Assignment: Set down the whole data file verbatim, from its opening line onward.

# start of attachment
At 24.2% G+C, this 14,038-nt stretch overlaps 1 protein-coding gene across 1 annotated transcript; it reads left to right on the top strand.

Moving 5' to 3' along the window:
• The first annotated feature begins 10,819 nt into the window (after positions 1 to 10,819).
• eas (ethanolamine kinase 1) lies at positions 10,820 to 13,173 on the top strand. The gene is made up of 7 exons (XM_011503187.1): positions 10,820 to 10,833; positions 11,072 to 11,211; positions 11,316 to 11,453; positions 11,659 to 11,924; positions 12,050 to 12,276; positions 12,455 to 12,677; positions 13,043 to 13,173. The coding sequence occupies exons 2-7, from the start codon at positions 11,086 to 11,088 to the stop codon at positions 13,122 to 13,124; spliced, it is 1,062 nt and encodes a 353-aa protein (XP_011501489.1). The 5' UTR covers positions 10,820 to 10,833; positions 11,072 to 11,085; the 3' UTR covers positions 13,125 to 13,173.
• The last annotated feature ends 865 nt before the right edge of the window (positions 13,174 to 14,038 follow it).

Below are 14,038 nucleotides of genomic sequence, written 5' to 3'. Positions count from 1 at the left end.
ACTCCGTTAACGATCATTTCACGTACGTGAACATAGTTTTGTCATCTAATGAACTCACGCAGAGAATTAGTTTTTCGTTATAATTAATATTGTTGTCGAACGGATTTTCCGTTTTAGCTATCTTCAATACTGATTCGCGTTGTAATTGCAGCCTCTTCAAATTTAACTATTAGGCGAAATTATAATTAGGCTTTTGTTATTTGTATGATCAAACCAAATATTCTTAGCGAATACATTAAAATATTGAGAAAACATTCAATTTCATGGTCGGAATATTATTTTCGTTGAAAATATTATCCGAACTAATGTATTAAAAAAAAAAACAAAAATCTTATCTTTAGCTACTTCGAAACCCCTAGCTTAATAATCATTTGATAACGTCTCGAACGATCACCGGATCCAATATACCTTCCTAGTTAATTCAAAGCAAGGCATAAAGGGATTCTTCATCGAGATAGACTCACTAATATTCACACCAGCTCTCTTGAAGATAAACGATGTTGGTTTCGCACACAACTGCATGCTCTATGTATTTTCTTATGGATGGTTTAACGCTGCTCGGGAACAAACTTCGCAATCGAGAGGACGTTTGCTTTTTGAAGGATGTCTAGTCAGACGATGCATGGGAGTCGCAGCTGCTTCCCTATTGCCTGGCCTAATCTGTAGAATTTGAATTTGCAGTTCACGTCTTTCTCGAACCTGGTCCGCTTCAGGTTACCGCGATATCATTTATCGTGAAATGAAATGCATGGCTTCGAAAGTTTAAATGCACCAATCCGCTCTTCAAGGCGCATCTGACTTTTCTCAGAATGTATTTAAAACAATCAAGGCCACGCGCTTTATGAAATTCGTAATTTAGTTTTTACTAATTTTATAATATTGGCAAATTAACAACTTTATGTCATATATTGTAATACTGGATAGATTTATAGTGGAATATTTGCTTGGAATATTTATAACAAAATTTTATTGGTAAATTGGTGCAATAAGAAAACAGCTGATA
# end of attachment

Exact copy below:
At 24.2% G+C, this 14,038-nt stretch overlaps 1 protein-coding gene across 1 annotated transcript; it reads left to right on the top strand.

Moving 5' to 3' along the window:
• The first annotated feature begins 10,819 nt into the window (after positions 1 to 10,819).
• eas (ethanolamine kinase 1) lies at positions 10,820 to 13,173 on the top strand. The gene is made up of 7 exons (XM_011503187.1): positions 10,820 to 10,833; positions 11,072 to 11,211; positions 11,316 to 11,453; positions 11,659 to 11,924; positions 12,050 to 12,276; positions 12,455 to 12,677; positions 13,043 to 13,173. The coding sequence occupies exons 2-7, from the start codon at positions 11,086 to 11,088 to the stop codon at positions 13,122 to 13,124; spliced, it is 1,062 nt and encodes a 353-aa protein (XP_011501489.1). The 5' UTR covers positions 10,820 to 10,833; positions 11,072 to 11,085; the 3' UTR covers positions 13,125 to 13,173.
• The last annotated feature ends 865 nt before the right edge of the window (positions 13,174 to 14,038 follow it).

Below are 14,038 nucleotides of genomic sequence, written 5' to 3'. Positions count from 1 at the left end.
ACTCCGTTAACGATCATTTCACGTACGTGAACATAGTTTTGTCATCTAATGAACTCACGCAGAGAATTAGTTTTTCGTTATAATTAATATTGTTGTCGAACGGATTTTCCGTTTTAGCTATCTTCAATACTGATTCGCGTTGTAATTGCAGCCTCTTCAAATTTAACTATTAGGCGAAATTATAATTAGGCTTTTGTTATTTGTATGATCAAACCAAATATTCTTAGCGAATACATTAAAATATTGAGAAAACATTCAATTTCATGGTCGGAATATTATTTTCGTTGAAAATATTATCCGAACTAATGTATTAAAAAAAAAAACAAAAATCTTATCTTTAGCTACTTCGAAACCCCTAGCTTAATAATCATTTGATAACGTCTCGAACGATCACCGGATCCAATATACCTTCCTAGTTAATTCAAAGCAAGGCATAAAGGGATTCTTCATCGAGATAGACTCACTAATATTCACACCAGCTCTCTTGAAGATAAACGATGTTGGTTTCGCACACAACTGCATGCTCTATGTATTTTCTTATGGATGGTTTAACGCTGCTCGGGAACAAACTTCGCAATCGAGAGGACGTTTGCTTTTTGAAGGATGTCTAGTCAGACGATGCATGGGAGTCGCAGCTGCTTCCCTATTGCCTGGCCTAATCTGTAGAATTTGAATTTGCAGTTCACGTCTTTCTCGAACCTGGTCCGCTTCAGGTTACCGCGATATCATTTATCGTGAAATGAAATGCATGGCTTCGAAAGTTTAAATGCACCAATCCGCTCTTCAAGGCGCATCTGACTTTTCTCAGAATGTATTTAAAACAATCAAGGCCACGCGCTTTATGAAATTCGTAATTTAGTTTTTACTAATTTTATAATATTGGCAAATTAACAACTTTATGTCATATATTGTAATACTGGATAGATTTATAGTGGAATATTTGCTTGGAATATTTATAACAAAATTTTATTGGTAAATTGGTGCAATAAGAAAACAGCTGATA